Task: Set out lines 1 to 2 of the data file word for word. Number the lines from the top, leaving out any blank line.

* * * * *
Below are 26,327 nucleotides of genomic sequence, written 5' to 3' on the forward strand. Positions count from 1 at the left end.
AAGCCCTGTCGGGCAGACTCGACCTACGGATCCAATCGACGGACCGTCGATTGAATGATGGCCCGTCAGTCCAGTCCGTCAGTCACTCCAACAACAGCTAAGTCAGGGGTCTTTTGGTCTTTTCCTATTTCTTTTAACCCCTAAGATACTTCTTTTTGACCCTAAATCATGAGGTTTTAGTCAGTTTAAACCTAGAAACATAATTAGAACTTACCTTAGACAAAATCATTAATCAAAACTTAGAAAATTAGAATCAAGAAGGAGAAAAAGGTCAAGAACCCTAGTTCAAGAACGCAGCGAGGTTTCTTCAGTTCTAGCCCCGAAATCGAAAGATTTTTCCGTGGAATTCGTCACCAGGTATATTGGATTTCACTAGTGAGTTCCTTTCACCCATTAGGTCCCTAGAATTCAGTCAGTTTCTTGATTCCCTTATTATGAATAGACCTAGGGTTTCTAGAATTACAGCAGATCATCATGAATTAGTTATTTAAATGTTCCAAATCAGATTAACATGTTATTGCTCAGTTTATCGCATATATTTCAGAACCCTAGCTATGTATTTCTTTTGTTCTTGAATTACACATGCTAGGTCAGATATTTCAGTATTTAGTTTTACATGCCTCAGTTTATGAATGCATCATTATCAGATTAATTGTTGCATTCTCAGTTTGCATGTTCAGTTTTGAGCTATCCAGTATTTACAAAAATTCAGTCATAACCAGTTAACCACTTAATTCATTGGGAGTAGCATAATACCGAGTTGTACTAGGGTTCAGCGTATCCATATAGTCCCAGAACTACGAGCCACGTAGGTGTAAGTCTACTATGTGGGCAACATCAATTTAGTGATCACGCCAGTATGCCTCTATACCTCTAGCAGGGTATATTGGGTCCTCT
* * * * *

Below are 26,327 nucleotides of genomic sequence, written 5' to 3' on the forward strand. Positions count from 1 at the left end.
AAGCCCTGTCGGGCAGACTCGACCTACGGATCCAATCGACGGACCGTCGATTGAATGATGGCCCGTCAGTCCAGTCCGTCAGTCACTCCAACAACAGCTAAGTCAGGGGTCTTTTGGTCTTTTCCTATTTCTTTTAACCCCTAAGATACTTCTTTTTGACCCTAAATCATGAGGTTTTAGTCAGTTTAAACCTAGAAACATAATTAGAACTTACCTTAGACAAAATCATTAATCAAAACTTAGAAAATTAGAATCAAGAAGGAGAAAAAGGTCAAGAACCCTAGTTCAAGAACGCAGCGAGGTTTCTTCAGTTCTAGCCCCGAAATCGAAAGATTTTTCCGTGGAATTCGTCACCAGGTATATTGGATTTCACTAGTGAGTTCCTTTCACCCATTAGGTCCCTAGAATTCAGTCAGTTTCTTGATTCCCTTATTATGAATAGACCTAGGGTTTCTAGAATTACAGCAGATCATCATGAATTAGTTATTTAAATGTTCCAAATCAGATTAACATGTTATTGCTCAGTTTATCGCATATATTTCAGAACCCTAGCTATGTATTTCTTTTGTTCTTGAATTACACATGCTAGGTCAGATATTTCAGTATTTAGTTTTACATGCCTCAGTTTATGAATGCATCATTATCAGATTAATTGTTGCATTCTCAGTTTGCATGTTCAGTTTTGAGCTATCCAGTATTTACAAAAATTCAGTCATAACCAGTTAACCACTTAATTCATTGGGAGTAGCATAATACCGAGTTGTACTAGGGTTCAGCGTATCCATATAGTCCCAGAACTACGAGCCACGTAGGTGTAAGTCTACTATGTGGGCAACATCAATTTAGTGATCACGCCAGTATGCCTCTATACCTCTAGCAGGGTATATTGGGTCCTCT